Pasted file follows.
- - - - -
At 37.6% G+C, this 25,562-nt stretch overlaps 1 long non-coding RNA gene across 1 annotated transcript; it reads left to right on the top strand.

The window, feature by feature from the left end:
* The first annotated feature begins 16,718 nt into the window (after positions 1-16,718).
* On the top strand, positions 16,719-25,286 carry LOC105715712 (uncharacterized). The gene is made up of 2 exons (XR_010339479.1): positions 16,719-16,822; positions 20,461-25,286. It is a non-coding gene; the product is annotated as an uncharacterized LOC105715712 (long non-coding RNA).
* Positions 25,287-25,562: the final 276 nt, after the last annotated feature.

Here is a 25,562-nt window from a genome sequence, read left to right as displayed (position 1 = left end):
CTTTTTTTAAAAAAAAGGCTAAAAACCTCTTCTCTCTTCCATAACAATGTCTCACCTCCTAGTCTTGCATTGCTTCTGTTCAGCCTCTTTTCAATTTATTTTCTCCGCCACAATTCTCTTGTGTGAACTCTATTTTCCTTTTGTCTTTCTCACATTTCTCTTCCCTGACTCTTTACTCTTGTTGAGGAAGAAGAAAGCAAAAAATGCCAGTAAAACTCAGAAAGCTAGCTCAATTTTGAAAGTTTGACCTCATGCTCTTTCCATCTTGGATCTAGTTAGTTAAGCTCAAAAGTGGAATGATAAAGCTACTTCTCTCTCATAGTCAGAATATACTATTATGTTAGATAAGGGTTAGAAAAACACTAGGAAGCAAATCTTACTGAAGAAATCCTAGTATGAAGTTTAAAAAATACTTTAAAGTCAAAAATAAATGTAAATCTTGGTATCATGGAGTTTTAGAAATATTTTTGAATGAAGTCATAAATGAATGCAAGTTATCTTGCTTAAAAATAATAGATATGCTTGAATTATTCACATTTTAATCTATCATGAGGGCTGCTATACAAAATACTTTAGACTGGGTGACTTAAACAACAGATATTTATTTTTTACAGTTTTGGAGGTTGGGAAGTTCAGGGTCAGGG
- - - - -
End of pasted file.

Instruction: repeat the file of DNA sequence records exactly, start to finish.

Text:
At 37.6% G+C, this 25,562-nt stretch overlaps 1 long non-coding RNA gene across 1 annotated transcript; it reads left to right on the top strand.

The window, feature by feature from the left end:
* The first annotated feature begins 16,718 nt into the window (after positions 1-16,718).
* On the top strand, positions 16,719-25,286 carry LOC105715712 (uncharacterized). The gene is made up of 2 exons (XR_010339479.1): positions 16,719-16,822; positions 20,461-25,286. It is a non-coding gene; the product is annotated as an uncharacterized LOC105715712 (long non-coding RNA).
* Positions 25,287-25,562: the final 276 nt, after the last annotated feature.

Here is a 25,562-nt window from a genome sequence, read left to right as displayed (position 1 = left end):
CTTTTTTTAAAAAAAAGGCTAAAAACCTCTTCTCTCTTCCATAACAATGTCTCACCTCCTAGTCTTGCATTGCTTCTGTTCAGCCTCTTTTCAATTTATTTTCTCCGCCACAATTCTCTTGTGTGAACTCTATTTTCCTTTTGTCTTTCTCACATTTCTCTTCCCTGACTCTTTACTCTTGTTGAGGAAGAAGAAAGCAAAAAATGCCAGTAAAACTCAGAAAGCTAGCTCAATTTTGAAAGTTTGACCTCATGCTCTTTCCATCTTGGATCTAGTTAGTTAAGCTCAAAAGTGGAATGATAAAGCTACTTCTCTCTCATAGTCAGAATATACTATTATGTTAGATAAGGGTTAGAAAAACACTAGGAAGCAAATCTTACTGAAGAAATCCTAGTATGAAGTTTAAAAAATACTTTAAAGTCAAAAATAAATGTAAATCTTGGTATCATGGAGTTTTAGAAATATTTTTGAATGAAGTCATAAATGAATGCAAGTTATCTTGCTTAAAAATAATAGATATGCTTGAATTATTCACATTTTAATCTATCATGAGGGCTGCTATACAAAATACTTTAGACTGGGTGACTTAAACAACAGATATTTATTTTTTACAGTTTTGGAGGTTGGGAAGTTCAGGGTCAGGG